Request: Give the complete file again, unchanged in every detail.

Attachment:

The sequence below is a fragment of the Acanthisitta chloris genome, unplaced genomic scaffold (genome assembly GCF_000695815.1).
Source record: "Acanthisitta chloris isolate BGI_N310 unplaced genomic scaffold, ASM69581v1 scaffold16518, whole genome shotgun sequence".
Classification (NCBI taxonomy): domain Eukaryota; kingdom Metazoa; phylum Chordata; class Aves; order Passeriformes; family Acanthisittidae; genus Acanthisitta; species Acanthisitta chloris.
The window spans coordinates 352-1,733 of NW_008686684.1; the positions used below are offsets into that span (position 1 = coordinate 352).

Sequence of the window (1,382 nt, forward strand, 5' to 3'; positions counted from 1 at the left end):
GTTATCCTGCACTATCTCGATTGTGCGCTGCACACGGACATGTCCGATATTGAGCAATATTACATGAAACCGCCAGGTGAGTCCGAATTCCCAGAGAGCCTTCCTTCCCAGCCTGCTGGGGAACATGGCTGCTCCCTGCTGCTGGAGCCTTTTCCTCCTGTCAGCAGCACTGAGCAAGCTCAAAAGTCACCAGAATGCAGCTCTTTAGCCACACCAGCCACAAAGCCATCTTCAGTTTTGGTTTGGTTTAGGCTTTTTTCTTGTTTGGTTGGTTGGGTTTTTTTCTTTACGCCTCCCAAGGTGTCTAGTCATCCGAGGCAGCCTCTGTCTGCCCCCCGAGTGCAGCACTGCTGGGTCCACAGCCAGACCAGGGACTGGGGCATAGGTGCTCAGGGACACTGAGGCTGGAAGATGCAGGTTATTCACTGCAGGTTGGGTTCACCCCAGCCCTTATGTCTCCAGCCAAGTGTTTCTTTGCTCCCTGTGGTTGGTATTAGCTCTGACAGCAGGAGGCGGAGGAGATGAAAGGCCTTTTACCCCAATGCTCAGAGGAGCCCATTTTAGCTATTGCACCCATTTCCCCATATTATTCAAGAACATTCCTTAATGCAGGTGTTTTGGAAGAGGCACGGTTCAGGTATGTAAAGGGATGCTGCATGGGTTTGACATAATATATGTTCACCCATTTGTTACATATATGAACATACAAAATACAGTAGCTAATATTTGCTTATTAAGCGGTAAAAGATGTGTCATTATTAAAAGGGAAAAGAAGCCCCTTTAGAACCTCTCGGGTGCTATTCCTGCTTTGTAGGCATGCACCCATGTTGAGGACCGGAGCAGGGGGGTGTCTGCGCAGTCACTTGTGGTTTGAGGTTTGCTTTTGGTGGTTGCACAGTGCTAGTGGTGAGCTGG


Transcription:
The sequence below is a fragment of the Acanthisitta chloris genome, unplaced genomic scaffold (genome assembly GCF_000695815.1).
Source record: "Acanthisitta chloris isolate BGI_N310 unplaced genomic scaffold, ASM69581v1 scaffold16518, whole genome shotgun sequence".
Classification (NCBI taxonomy): domain Eukaryota; kingdom Metazoa; phylum Chordata; class Aves; order Passeriformes; family Acanthisittidae; genus Acanthisitta; species Acanthisitta chloris.
The window spans coordinates 352-1,733 of NW_008686684.1; the positions used below are offsets into that span (position 1 = coordinate 352).

Sequence of the window (1,382 nt, forward strand, 5' to 3'; positions counted from 1 at the left end):
GTTATCCTGCACTATCTCGATTGTGCGCTGCACACGGACATGTCCGATATTGAGCAATATTACATGAAACCGCCAGGTGAGTCCGAATTCCCAGAGAGCCTTCCTTCCCAGCCTGCTGGGGAACATGGCTGCTCCCTGCTGCTGGAGCCTTTTCCTCCTGTCAGCAGCACTGAGCAAGCTCAAAAGTCACCAGAATGCAGCTCTTTAGCCACACCAGCCACAAAGCCATCTTCAGTTTTGGTTTGGTTTAGGCTTTTTTCTTGTTTGGTTGGTTGGGTTTTTTTCTTTACGCCTCCCAAGGTGTCTAGTCATCCGAGGCAGCCTCTGTCTGCCCCCCGAGTGCAGCACTGCTGGGTCCACAGCCAGACCAGGGACTGGGGCATAGGTGCTCAGGGACACTGAGGCTGGAAGATGCAGGTTATTCACTGCAGGTTGGGTTCACCCCAGCCCTTATGTCTCCAGCCAAGTGTTTCTTTGCTCCCTGTGGTTGGTATTAGCTCTGACAGCAGGAGGCGGAGGAGATGAAAGGCCTTTTACCCCAATGCTCAGAGGAGCCCATTTTAGCTATTGCACCCATTTCCCCATATTATTCAAGAACATTCCTTAATGCAGGTGTTTTGGAAGAGGCACGGTTCAGGTATGTAAAGGGATGCTGCATGGGTTTGACATAATATATGTTCACCCATTTGTTACATATATGAACATACAAAATACAGTAGCTAATATTTGCTTATTAAGCGGTAAAAGATGTGTCATTATTAAAAGGGAAAAGAAGCCCCTTTAGAACCTCTCGGGTGCTATTCCTGCTTTGTAGGCATGCACCCATGTTGAGGACCGGAGCAGGGGGGTGTCTGCGCAGTCACTTGTGGTTTGAGGTTTGCTTTTGGTGGTTGCACAGTGCTAGTGGTGAGCTGG